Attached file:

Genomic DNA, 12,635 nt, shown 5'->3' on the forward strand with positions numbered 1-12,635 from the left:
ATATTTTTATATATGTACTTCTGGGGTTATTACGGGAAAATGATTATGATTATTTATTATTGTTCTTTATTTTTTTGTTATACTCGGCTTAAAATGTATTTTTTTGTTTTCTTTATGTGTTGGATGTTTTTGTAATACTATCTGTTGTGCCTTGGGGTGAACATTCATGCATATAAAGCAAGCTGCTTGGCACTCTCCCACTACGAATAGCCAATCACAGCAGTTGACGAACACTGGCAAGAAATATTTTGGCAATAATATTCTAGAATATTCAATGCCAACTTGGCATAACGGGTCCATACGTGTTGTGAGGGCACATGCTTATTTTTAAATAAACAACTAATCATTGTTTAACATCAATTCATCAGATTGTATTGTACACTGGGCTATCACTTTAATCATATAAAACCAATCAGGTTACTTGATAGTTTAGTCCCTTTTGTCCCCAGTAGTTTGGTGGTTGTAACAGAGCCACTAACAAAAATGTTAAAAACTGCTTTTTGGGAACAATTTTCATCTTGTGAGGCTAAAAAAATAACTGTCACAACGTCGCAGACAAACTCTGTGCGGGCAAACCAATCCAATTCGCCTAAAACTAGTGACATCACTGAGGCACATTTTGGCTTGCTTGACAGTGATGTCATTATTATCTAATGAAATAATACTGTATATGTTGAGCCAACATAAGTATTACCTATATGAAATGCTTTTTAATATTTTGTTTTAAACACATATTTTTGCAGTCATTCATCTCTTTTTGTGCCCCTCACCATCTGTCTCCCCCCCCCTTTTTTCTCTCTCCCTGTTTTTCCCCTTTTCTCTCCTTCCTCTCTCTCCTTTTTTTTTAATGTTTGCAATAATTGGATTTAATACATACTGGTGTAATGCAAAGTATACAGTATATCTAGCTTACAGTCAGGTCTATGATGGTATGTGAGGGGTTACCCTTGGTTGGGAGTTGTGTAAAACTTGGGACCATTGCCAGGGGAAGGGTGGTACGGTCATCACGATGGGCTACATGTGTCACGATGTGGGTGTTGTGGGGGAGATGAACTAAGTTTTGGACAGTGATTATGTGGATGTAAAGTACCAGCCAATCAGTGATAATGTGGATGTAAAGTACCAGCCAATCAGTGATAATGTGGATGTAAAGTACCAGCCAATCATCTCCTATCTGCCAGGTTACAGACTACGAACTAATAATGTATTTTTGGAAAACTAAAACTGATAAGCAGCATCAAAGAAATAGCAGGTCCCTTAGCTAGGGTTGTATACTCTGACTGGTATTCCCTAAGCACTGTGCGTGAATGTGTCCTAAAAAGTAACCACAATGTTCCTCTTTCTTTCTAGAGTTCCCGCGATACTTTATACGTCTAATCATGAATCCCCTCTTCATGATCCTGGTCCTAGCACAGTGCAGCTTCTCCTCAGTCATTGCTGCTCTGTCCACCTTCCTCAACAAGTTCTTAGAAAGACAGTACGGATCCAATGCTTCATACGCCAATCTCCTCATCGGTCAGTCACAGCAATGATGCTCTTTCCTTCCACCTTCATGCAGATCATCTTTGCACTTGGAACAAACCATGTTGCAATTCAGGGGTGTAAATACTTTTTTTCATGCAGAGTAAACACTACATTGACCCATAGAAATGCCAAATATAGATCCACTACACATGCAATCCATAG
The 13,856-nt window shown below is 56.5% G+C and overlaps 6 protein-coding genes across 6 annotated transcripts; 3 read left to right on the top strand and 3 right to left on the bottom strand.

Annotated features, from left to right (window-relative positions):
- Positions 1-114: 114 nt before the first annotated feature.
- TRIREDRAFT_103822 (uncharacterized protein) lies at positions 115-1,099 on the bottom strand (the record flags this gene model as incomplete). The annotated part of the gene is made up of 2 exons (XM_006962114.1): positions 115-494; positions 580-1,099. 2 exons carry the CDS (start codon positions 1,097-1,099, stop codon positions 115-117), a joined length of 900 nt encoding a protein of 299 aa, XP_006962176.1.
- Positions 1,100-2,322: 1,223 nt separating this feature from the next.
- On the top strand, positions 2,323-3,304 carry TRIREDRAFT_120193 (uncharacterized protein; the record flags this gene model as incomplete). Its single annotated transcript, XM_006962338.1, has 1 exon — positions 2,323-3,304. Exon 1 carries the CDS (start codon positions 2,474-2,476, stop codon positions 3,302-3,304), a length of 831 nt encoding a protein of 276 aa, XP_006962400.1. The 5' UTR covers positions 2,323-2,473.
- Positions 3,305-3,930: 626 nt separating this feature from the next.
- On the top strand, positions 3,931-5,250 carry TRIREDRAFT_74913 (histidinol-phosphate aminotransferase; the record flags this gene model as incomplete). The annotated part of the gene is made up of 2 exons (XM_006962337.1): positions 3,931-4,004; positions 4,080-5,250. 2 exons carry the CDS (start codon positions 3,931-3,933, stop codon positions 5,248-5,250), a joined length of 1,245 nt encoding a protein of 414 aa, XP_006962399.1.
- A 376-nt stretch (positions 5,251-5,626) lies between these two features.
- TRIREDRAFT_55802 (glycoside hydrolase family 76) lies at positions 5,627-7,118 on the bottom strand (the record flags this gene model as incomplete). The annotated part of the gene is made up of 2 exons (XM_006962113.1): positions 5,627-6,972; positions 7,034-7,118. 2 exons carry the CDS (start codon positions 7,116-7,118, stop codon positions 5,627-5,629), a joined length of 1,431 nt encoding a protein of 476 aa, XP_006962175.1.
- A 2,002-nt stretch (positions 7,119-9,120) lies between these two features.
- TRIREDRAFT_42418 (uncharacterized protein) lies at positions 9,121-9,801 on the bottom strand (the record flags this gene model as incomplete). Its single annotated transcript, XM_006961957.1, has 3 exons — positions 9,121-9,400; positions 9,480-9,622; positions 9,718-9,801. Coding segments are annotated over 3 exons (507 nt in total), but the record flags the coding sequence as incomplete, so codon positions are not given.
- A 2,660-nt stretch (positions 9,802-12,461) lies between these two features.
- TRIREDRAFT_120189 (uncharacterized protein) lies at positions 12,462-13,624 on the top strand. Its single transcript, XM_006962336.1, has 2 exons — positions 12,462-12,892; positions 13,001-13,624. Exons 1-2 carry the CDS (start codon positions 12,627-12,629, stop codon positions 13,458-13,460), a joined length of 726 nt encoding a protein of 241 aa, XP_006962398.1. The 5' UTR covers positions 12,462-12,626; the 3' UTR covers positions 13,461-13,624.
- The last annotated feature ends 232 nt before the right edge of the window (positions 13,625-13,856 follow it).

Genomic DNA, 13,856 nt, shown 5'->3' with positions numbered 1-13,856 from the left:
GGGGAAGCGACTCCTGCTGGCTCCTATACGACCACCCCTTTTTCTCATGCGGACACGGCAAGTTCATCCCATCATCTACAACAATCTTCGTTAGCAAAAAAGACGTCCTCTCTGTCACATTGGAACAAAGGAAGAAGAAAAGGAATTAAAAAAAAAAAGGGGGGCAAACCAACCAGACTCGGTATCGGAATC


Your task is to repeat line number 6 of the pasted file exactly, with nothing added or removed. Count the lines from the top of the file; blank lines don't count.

- TRIREDRAFT_103822 (uncharacterized protein) lies at positions 115-1,099 on the bottom strand (the record flags this gene model as incomplete). The annotated part of the gene is made up of 2 exons (XM_006962114.1): positions 115-494; positions 580-1,099. 2 exons carry the CDS (start codon positions 1,097-1,099, stop codon positions 115-117), a joined length of 900 nt encoding a protein of 299 aa, XP_006962176.1.